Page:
“He’s always been remarkably positive,” says Tobi Bamtefa, who plays Bunny, a drug dealer and local Crips gang leader who is often seen conferring on his rooftop with Mike. “The positivity is now more deliberate. There’s a way about him that is definitely more present, more aware not just of his own self but also how his survival affected everything around him. Talking to him can be quite inspiring.”

In late April, Renner spent the day at Kennywood, an amusement park outside Pittsburgh, with his family and “Mayor of Kingstown” co-stars. Watching Renner enjoy the rides with his daughter and mom, Dillon was struck by how far he had come, not just since the accident but even since the beginning of the season in January. “That guy is in this permanent state of grace,” Dillon says. “I don’t know how he did it. But here we are, and it’s glorious.”

As for what’s next, Renner is weighing his options but now understands, on a visceral level, that “the only currency I have is time.” He is also working on a book about “life and death and recovery and all the things I’ve learned,” he says. “I got a lot of cheat codes.” What kind of “cheat codes,” exactly? For starters, Renner says that nearly dying confirmed something he already believed: “Death is only a rebirth.”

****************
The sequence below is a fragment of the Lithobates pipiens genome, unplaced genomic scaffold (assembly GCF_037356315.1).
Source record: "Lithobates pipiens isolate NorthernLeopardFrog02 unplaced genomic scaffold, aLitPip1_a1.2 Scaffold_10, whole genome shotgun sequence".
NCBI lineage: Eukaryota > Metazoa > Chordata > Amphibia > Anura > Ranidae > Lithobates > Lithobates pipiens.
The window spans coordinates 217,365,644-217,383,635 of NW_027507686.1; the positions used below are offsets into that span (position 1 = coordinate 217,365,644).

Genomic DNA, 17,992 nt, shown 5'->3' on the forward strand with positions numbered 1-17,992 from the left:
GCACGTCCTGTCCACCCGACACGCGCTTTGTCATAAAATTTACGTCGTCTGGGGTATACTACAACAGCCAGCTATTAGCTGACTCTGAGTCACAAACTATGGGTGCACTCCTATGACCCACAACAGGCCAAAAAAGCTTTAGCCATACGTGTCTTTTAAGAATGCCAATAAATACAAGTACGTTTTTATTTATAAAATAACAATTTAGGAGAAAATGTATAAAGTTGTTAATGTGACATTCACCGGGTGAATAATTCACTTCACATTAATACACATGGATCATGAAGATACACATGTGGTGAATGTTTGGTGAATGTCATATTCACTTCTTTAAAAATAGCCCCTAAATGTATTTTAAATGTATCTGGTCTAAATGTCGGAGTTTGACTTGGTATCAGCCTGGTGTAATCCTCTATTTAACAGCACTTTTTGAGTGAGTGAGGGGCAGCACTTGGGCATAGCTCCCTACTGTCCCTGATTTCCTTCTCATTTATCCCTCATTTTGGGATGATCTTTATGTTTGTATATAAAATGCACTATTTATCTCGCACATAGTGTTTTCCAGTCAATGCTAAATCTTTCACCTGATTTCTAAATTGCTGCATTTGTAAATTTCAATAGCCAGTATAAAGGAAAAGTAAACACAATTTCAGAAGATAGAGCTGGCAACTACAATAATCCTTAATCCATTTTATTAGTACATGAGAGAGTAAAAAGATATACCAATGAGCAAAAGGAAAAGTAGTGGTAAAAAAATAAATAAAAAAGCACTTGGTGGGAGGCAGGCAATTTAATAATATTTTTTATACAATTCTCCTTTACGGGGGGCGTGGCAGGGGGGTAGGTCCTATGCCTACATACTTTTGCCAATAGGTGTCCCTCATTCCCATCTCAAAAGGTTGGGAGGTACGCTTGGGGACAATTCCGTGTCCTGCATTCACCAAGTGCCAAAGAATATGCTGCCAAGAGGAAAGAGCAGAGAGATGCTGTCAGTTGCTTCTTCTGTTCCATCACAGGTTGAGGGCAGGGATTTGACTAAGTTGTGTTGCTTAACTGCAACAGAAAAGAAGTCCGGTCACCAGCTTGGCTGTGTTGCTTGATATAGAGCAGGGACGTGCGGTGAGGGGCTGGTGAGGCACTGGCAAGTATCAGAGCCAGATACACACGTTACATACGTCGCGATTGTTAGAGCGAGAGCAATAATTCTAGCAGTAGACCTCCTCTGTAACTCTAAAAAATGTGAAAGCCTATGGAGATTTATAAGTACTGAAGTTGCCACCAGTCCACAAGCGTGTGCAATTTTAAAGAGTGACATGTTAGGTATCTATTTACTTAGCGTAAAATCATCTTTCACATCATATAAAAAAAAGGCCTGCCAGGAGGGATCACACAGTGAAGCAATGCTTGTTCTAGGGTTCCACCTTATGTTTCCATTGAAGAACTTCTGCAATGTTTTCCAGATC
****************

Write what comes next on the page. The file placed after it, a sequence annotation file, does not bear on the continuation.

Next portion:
Over the last year and a half, he’s also discovered the importance of reframing the incident as something positive — beautiful, even. He likes to say the snowcat was a beacon, a Bat signal that called his family and friends to action and symbolized their deep love. “It is eternal. It is powerful. And it’s what kept me here.”

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©2024 Los Angeles Times. Visit latimes.com. Distributed by Tribune Content Agency, LLC.